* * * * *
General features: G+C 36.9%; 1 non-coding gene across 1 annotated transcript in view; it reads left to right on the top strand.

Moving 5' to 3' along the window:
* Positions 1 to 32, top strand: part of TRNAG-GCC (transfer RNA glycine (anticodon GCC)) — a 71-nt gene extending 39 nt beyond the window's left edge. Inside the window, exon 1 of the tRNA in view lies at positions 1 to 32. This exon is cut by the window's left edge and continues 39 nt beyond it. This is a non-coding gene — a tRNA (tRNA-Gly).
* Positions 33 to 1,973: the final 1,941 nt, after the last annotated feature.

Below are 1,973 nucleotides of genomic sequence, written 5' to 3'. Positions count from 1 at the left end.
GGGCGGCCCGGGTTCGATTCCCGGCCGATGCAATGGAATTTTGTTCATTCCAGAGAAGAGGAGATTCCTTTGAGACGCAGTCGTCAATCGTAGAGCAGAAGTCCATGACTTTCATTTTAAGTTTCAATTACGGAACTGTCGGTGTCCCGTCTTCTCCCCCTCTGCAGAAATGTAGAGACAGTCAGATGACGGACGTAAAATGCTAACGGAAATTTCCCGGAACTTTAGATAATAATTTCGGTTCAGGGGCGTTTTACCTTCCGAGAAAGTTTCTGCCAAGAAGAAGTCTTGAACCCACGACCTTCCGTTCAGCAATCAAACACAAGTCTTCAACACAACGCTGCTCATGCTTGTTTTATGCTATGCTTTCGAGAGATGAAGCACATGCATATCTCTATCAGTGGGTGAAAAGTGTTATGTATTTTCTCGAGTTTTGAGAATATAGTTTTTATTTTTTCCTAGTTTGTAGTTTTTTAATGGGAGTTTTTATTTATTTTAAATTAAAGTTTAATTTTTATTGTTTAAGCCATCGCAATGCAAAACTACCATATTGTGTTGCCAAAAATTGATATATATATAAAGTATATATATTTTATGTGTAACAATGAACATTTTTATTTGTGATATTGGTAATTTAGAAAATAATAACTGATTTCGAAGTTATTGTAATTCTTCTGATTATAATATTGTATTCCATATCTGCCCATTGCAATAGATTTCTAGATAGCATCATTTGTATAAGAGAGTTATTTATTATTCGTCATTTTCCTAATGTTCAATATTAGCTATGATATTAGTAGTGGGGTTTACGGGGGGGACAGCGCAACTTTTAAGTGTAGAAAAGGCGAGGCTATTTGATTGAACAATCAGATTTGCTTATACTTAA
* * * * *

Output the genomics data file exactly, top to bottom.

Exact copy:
General features: G+C 36.9%; 1 non-coding gene across 1 annotated transcript in view; it reads left to right on the top strand.

Moving 5' to 3' along the window:
* Positions 1 to 32, top strand: part of TRNAG-GCC (transfer RNA glycine (anticodon GCC)) — a 71-nt gene extending 39 nt beyond the window's left edge. Inside the window, exon 1 of the tRNA in view lies at positions 1 to 32. This exon is cut by the window's left edge and continues 39 nt beyond it. This is a non-coding gene — a tRNA (tRNA-Gly).
* Positions 33 to 1,973: the final 1,941 nt, after the last annotated feature.

Below are 1,973 nucleotides of genomic sequence, written 5' to 3'. Positions count from 1 at the left end.
GGGCGGCCCGGGTTCGATTCCCGGCCGATGCAATGGAATTTTGTTCATTCCAGAGAAGAGGAGATTCCTTTGAGACGCAGTCGTCAATCGTAGAGCAGAAGTCCATGACTTTCATTTTAAGTTTCAATTACGGAACTGTCGGTGTCCCGTCTTCTCCCCCTCTGCAGAAATGTAGAGACAGTCAGATGACGGACGTAAAATGCTAACGGAAATTTCCCGGAACTTTAGATAATAATTTCGGTTCAGGGGCGTTTTACCTTCCGAGAAAGTTTCTGCCAAGAAGAAGTCTTGAACCCACGACCTTCCGTTCAGCAATCAAACACAAGTCTTCAACACAACGCTGCTCATGCTTGTTTTATGCTATGCTTTCGAGAGATGAAGCACATGCATATCTCTATCAGTGGGTGAAAAGTGTTATGTATTTTCTCGAGTTTTGAGAATATAGTTTTTATTTTTTCCTAGTTTGTAGTTTTTTAATGGGAGTTTTTATTTATTTTAAATTAAAGTTTAATTTTTATTGTTTAAGCCATCGCAATGCAAAACTACCATATTGTGTTGCCAAAAATTGATATATATATAAAGTATATATATTTTATGTGTAACAATGAACATTTTTATTTGTGATATTGGTAATTTAGAAAATAATAACTGATTTCGAAGTTATTGTAATTCTTCTGATTATAATATTGTATTCCATATCTGCCCATTGCAATAGATTTCTAGATAGCATCATTTGTATAAGAGAGTTATTTATTATTCGTCATTTTCCTAATGTTCAATATTAGCTATGATATTAGTAGTGGGGTTTACGGGGGGGACAGCGCAACTTTTAAGTGTAGAAAAGGCGAGGCTATTTGATTGAACAATCAGATTTGCTTATACTTAA